Keywords: women's labor market behavior, female employment, religion, religious affiliation, religious participation
    JEL: J22 J24 Z12 Z13
    Date: 2013–02
  4. By: Antonakakis, Nikolaos
    Abstract: This study examines the effects of fiscal austerity, among other socioeconomic variables, on suicide rates in Greece over the period 1968-2011. Our results suggest that fiscal austerity, higher unemployment rates, negative economic growth and reduced fertility rates, significantly increase suicide rates in Greece, while increased alcohol consumption and divorce rates do not exert any significant influence on suicide rates. Interestingly, the effects of fiscal austerity and economic growth are gender-specific, as fiscal austerity measures and negative economic growth significantly increase male suicide rates, while no significantly effects of fiscal austerity and negative economic growth on female suicide rates could be identified. Finally, the effects of fiscal austerity on suicide rate are also age-specific, affecting mostly the population between the ages of 45 and 89 years. These results have important implications for policy makers, and for the creation and implementation of specialised suicide prevention programs in Greece by national health agencies.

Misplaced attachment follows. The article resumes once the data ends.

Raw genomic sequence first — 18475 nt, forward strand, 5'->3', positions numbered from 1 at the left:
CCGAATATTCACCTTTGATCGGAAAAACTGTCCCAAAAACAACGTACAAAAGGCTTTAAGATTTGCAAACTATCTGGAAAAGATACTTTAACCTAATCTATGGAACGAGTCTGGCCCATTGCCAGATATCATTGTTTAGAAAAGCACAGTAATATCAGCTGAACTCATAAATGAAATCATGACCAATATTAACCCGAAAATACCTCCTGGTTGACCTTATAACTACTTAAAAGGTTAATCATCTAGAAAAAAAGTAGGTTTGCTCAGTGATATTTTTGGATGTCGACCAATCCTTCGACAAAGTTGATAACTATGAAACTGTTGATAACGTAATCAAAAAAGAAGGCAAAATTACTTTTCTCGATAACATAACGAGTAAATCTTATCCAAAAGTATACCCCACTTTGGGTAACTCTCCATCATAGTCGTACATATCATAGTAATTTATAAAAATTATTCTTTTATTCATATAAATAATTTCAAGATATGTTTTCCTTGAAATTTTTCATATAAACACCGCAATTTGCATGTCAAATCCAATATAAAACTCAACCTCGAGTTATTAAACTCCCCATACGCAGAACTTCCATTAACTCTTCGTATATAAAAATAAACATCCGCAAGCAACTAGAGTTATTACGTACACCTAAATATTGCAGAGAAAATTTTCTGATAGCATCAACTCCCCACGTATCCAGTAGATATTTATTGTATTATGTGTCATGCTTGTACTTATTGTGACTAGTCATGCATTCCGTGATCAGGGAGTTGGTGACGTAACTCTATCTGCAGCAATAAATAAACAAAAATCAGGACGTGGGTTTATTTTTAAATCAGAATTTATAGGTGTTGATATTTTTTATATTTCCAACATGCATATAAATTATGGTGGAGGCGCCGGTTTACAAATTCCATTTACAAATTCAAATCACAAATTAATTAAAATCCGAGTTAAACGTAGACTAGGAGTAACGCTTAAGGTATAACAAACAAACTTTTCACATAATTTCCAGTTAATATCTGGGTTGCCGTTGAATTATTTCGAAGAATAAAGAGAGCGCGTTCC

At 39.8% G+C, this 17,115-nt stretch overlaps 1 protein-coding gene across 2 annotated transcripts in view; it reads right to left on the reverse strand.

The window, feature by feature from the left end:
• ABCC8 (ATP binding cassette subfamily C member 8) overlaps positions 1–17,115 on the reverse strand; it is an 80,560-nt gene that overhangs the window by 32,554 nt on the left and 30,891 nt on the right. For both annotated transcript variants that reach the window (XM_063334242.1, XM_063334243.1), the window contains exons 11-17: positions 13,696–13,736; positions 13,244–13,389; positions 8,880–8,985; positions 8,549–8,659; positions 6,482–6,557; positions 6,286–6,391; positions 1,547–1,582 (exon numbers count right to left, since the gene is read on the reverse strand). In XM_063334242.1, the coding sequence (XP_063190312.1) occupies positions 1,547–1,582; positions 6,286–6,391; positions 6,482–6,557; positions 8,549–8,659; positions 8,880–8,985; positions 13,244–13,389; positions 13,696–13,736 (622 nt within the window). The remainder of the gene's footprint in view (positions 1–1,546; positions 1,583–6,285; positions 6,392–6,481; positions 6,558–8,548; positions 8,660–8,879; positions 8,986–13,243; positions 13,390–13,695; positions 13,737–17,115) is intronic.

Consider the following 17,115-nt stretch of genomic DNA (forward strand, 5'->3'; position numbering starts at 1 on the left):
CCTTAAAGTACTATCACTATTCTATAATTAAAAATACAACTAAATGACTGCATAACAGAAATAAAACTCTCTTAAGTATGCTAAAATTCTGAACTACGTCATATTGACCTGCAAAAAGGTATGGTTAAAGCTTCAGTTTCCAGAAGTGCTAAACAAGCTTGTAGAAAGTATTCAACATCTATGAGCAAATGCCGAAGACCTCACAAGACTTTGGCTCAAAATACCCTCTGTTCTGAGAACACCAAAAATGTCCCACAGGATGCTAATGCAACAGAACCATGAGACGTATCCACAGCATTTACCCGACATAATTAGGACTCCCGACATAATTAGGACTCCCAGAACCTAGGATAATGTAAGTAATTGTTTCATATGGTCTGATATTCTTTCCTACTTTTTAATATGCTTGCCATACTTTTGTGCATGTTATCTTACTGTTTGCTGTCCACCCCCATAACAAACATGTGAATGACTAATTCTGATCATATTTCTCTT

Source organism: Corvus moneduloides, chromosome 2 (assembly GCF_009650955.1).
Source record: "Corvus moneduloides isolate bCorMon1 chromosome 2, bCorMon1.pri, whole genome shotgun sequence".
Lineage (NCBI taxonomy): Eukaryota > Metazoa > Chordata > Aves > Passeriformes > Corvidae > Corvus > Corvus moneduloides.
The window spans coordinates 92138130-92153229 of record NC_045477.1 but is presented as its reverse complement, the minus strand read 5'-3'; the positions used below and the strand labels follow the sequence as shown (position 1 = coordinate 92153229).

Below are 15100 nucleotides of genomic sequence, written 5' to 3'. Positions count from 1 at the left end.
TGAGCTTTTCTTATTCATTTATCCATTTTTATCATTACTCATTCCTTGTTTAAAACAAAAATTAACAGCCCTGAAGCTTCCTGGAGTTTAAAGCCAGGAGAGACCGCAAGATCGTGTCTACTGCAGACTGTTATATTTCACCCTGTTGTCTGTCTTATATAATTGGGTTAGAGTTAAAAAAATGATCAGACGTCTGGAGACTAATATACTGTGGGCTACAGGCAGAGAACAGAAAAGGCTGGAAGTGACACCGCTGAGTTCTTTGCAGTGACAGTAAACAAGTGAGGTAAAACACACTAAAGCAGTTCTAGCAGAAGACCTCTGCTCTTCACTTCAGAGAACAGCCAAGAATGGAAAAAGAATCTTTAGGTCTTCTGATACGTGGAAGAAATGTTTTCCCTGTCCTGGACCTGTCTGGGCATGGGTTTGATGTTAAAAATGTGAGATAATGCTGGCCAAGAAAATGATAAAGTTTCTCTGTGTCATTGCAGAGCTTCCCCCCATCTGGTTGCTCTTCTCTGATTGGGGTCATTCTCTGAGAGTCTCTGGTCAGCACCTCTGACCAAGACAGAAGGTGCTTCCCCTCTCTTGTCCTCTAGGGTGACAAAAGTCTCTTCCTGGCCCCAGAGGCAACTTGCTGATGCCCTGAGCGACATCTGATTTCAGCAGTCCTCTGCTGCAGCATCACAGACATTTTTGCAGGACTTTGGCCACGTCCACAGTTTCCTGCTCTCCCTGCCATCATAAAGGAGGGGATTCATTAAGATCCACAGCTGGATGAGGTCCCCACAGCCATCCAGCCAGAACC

Keywords: Fiscal austerity; suicide rate; unemployment; debt crisis
    JEL: C22 H30 H55 H62 I18 J11
    Date: 2013–03–18
  5. By: de Grip, Andries (ROA, Maastricht University); Fouarge, Didier (ROA, Maastricht University); Montizaan, Raymond (ROA, Maastricht University)